Computer station 215 is connected within the instrument cabinet to a computer interface 711, which comprises a microcontroller 217, which is analogous to controller 217 in FIG. 2. Microcontroller 217 comprises firmware, some of which is in standard form (proprietary), and some of which may be pre-programmed for a specific application. For example, in a semiconductor clean room application, firmware may be provided to cycle elements of the instrument in a manner dictated by and compatible with certain specific fluid systems to be monitored.

Microprocessor 217 is connected to an I/O interface 709 for controlling the fluid-handling and other elements of the instrument. It is well-known in the art that drive motors as used for such as syringe plungers, solenoids to drive diaphragms for pinch valves, multi-path switching valves, and the like, are all driven by AC or DC signals providing the voltage and current necessary to drive the specific elements. The I/O interface accepts computer-level signals from microprocessor 217 for manipulating elements of the instrument, and provides the correct signals as needed for each element in the voltage, current, and time required. There are also in many instances signals delivered back to I/O interface 709 from sensors in the instrument, such as position sensors on syringe plungers, which are translated to appropriate computer voltage and provide to microcontroller 217.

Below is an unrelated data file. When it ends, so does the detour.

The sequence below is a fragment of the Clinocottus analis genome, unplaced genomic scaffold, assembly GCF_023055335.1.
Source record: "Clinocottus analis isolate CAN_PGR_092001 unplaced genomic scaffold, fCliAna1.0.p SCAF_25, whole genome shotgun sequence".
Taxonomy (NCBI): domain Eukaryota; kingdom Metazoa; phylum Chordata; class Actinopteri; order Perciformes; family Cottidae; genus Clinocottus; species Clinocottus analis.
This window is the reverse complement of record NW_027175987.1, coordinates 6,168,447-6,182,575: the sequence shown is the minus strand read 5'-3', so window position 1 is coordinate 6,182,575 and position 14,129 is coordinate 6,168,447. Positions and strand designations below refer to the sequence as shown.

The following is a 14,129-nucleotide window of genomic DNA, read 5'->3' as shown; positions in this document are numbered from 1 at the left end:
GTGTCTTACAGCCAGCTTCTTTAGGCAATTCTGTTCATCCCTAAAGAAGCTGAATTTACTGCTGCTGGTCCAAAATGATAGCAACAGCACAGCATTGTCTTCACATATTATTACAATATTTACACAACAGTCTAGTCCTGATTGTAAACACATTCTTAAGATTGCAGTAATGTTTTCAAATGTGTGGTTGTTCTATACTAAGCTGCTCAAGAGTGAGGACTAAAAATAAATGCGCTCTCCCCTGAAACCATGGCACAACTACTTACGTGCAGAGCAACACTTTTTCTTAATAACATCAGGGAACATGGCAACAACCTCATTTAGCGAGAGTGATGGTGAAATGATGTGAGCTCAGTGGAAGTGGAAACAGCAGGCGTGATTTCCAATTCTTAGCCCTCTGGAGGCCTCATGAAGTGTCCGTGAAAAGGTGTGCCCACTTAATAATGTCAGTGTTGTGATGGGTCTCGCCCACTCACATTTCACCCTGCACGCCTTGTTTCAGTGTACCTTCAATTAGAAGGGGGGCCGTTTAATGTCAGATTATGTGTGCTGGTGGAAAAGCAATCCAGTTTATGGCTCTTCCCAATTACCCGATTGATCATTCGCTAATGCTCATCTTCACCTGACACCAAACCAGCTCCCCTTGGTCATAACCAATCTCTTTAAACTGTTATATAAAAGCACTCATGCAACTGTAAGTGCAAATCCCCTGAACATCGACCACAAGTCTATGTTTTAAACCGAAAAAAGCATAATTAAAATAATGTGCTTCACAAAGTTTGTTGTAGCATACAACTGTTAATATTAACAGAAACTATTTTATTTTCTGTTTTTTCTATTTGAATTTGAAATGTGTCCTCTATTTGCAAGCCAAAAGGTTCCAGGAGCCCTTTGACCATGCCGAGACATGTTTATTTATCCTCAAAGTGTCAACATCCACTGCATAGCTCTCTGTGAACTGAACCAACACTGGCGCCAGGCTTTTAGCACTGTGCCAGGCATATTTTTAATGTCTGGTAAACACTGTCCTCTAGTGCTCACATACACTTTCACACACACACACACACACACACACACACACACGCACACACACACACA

FIG. 3 also illustrates sample inputs 1-n, which are analogous to conduits 321 of FIG. 3, delivering samples from monitored fluid systems to the instrument. In operation, the samples come in, chemical corrections are made, spikes are added, samples are vaporized and ionized, and analyzed by the mass spectrometer, all within portion 713 within instrument 707. Data and information derived is transmitted to computer station 215, and may be further manipulated, then displayed on monitor 703 for elucidation of maintenance personnel. In other cases data may be integrated with other control code and archived for historical purposes, and also used in other automated control functions. There are many possibilities. Computer station 215 operates executing a program suite proprietary to the instrument described herein, and is the subject of one or more separate patent applications.